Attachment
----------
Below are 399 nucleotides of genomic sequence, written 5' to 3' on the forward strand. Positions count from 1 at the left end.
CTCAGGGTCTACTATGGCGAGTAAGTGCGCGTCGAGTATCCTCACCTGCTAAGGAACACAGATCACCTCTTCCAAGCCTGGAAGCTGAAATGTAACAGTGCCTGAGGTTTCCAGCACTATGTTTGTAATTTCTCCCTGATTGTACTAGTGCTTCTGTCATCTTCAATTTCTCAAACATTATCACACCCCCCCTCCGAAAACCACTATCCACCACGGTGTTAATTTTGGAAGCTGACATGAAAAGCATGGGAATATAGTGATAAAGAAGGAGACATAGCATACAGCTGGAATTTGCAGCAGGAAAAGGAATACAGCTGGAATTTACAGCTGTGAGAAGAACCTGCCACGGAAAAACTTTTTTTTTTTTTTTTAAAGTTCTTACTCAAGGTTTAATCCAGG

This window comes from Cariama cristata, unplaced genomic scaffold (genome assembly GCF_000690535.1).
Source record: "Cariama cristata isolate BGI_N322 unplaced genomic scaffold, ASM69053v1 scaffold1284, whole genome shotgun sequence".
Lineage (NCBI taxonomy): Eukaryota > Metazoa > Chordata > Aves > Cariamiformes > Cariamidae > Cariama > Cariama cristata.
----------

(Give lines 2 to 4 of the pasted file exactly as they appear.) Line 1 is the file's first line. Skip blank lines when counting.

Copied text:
CTCAGGGTCTACTATGGCGAGTAAGTGCGCGTCGAGTATCCTCACCTGCTAAGGAACACAGATCACCTCTTCCAAGCCTGGAAGCTGAAATGTAACAGTGCCTGAGGTTTCCAGCACTATGTTTGTAATTTCTCCCTGATTGTACTAGTGCTTCTGTCATCTTCAATTTCTCAAACATTATCACACCCCCCCTCCGAAAACCACTATCCACCACGGTGTTAATTTTGGAAGCTGACATGAAAAGCATGGGAATATAGTGATAAAGAAGGAGACATAGCATACAGCTGGAATTTGCAGCAGGAAAAGGAATACAGCTGGAATTTACAGCTGTGAGAAGAACCTGCCACGGAAAAACTTTTTTTTTTTTTTTTAAAGTTCTTACTCAAGGTTTAATCCAGG

This window comes from Cariama cristata, unplaced genomic scaffold (genome assembly GCF_000690535.1).
Source record: "Cariama cristata isolate BGI_N322 unplaced genomic scaffold, ASM69053v1 scaffold1284, whole genome shotgun sequence".